According to the European Commission, Cameroon’s listing is based on serious and persistent shortcomings, particularly its failure to have adequate control over the national fleet and to take necessary corrective measures for the prevention of IUU activities. There’s also been an upsurge in the number of large foreign-owned vessels flying the country’s flag, including some that feature on illegal fishing registers.

Counting Cameroon, just seven countries to-date have been issued with a red card by the EU since its IUU Regulation was introduced some 13 years ago. Today, alongside the west-central African country, just Cambodia, St Vincent and the Grenadines, and Comoros have such bans in place.

Brussels has promised to work with Cameroonian authorities to help them address the shortcomings, and the word from closer observers is that it was already starting to move in the right direction – making transparency and fisheries governance improvements. However, it’s clear that turning its red card into a green one will take time and that Cameroon’s reputation has taken a big hit.

Many eyes will now be closely watching to see if it indeed uses this heavy blow as a catalyst for the delivery of lasting, ambitious fisheries reform –making sure that only legal, ethical and sustainable fishing takes place in its waters and under its flag.

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It’s clear that turning the red card into a green one will take time and that Cameroon’s reputation has taken a big hit

Samherji foreign ops sale

A Dutch company owned by Baldvin Thorsteinsson has reached an agreement on buying the assets of Alda Seafood Holding and will therefore acquire the foreign operations of Samherji Holding. Thorsteinsson has been managing the business for the past few years as CEO of Alda Seafood Holding.

Arctic Fish deal done

Bergen, Norwayheadquartered Mowi has completed the acquisition of 51.28% of the shares in Arctic Fish, one of the leading salmon farmers in Iceland. According to a filing with Oslo Børs, Mowi consolidated the business effective 29 December 2022.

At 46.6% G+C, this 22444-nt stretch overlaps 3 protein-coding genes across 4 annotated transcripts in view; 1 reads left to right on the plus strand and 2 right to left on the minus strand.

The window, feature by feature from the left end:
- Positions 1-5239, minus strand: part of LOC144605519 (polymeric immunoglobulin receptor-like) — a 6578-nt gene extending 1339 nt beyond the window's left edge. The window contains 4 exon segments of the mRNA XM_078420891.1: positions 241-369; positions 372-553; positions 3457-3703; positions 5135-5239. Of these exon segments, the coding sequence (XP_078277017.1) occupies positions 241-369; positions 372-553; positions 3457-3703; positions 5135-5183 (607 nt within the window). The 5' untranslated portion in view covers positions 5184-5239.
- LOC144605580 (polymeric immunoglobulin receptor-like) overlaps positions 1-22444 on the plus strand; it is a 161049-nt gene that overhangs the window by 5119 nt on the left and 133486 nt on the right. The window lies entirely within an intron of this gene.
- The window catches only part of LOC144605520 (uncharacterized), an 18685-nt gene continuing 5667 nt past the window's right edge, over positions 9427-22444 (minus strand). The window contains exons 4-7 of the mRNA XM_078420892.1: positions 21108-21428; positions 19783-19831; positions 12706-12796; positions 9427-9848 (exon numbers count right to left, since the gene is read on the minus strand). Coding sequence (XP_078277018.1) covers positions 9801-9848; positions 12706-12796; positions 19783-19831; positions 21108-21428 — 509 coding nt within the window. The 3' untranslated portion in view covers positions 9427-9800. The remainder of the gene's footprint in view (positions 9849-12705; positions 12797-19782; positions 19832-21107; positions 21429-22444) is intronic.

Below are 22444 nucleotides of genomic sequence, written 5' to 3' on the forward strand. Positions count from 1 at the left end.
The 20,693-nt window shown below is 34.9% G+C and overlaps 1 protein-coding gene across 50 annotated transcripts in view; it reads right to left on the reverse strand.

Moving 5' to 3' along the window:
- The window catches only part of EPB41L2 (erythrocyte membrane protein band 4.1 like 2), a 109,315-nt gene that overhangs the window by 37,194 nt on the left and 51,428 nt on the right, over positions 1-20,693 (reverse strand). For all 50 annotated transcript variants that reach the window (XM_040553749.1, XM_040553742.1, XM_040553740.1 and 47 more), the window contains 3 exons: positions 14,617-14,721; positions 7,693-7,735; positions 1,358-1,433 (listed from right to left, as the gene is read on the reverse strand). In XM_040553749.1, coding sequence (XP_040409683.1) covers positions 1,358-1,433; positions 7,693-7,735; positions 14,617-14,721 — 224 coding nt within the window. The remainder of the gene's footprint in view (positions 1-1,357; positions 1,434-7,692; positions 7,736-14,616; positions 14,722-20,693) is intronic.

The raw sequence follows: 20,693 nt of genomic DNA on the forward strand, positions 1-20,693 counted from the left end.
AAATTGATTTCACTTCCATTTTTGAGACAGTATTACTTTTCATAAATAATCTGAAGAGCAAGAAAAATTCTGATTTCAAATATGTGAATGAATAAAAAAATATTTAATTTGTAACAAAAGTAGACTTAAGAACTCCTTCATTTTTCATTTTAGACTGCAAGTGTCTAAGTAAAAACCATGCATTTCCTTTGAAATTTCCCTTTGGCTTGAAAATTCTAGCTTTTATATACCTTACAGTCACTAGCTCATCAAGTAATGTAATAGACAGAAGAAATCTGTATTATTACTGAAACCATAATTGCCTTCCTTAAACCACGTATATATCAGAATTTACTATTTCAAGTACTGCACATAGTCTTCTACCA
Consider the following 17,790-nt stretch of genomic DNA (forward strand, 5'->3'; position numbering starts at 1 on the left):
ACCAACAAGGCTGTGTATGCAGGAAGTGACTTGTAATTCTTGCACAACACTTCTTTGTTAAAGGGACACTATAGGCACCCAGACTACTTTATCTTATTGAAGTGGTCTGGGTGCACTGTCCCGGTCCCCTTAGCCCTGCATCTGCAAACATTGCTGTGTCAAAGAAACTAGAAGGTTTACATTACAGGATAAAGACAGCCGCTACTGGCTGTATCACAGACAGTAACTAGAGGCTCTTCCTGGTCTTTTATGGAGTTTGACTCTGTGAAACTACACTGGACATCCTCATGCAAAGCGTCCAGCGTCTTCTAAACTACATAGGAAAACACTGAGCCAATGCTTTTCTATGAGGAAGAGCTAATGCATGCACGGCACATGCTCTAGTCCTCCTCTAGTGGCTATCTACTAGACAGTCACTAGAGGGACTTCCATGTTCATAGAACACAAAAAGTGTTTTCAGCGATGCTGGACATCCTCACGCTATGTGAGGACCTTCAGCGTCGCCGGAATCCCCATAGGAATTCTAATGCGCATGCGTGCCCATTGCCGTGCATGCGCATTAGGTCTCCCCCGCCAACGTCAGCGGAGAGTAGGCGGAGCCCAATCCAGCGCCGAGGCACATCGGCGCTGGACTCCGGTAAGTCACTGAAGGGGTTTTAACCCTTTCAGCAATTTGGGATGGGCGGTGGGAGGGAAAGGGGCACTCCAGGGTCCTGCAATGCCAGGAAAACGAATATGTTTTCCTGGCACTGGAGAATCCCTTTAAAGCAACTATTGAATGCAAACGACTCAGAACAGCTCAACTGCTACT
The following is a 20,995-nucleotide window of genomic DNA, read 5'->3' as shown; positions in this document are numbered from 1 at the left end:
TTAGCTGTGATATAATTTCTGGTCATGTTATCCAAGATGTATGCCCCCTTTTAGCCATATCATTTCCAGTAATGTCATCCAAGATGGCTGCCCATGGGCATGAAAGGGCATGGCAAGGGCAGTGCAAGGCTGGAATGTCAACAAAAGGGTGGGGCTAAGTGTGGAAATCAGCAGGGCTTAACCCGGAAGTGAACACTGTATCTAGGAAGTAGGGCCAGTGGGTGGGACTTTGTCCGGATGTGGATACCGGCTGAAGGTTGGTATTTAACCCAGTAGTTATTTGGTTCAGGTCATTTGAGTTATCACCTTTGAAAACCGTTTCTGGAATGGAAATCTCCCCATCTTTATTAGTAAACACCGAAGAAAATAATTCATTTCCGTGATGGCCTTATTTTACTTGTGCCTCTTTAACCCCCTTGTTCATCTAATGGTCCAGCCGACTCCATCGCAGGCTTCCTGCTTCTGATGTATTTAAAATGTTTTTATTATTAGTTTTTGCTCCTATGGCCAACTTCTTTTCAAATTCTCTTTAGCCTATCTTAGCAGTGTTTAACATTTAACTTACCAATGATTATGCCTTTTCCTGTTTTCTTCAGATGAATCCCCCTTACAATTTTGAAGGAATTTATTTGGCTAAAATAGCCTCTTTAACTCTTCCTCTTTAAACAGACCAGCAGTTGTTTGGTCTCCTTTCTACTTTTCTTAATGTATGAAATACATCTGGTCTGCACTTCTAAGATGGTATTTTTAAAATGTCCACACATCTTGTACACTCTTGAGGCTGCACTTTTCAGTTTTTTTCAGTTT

New shrimp welfare MOU

Aquaculture non-profit ThinkAqua and the Shrimp Welfare Project (SWP) have signed an MOU which will see the two collaborate to support improvements in shrimp farming. The initial partnership will be focused on farmers and processors in Indonesia, and the team will explore further collaboration in India and Vietnam.

Kingfish chooses new CEO

Land-based aquaculture business The Kingfish Company has selected Vincent Erenst as its new Chief Executive Officer and is looking to make the appointment effective on 6 February 2023. Most recently, Erenst worked as Chief Operating Officer at Barramundi Group.


EU social partners – the European Transport Workers’ Federation (ETF) and EU fishermen’s representative body Europêche – have called on the European Commission to base its decisions impacting the fisheries sector only after properly assessing the socioeconomic consequences, warning that measures taken in Brussels to address gaps in the Common Fisheries Policy (CFP) could seriously impact fish workers’ livelihoods.

EU Commissioner for Environment, Oceans and Fisheries Virginijus Sinkevičius attended the plenary of the European Social Dialogue Committee for sea fisheries, with ETF and Europêche reporting there had been “constructive dialogue” about the social dimension of the CFP.

Sinkevičius was also told that despite more and more stocks being fished at sustainable levels, more of the EU fleet and its fishers are disappearing year-after-year.

The social partners said that during the meeting, the commissioner reiterated his commitment to making fisheries sustainable in Europe, zero tolerance towards IUU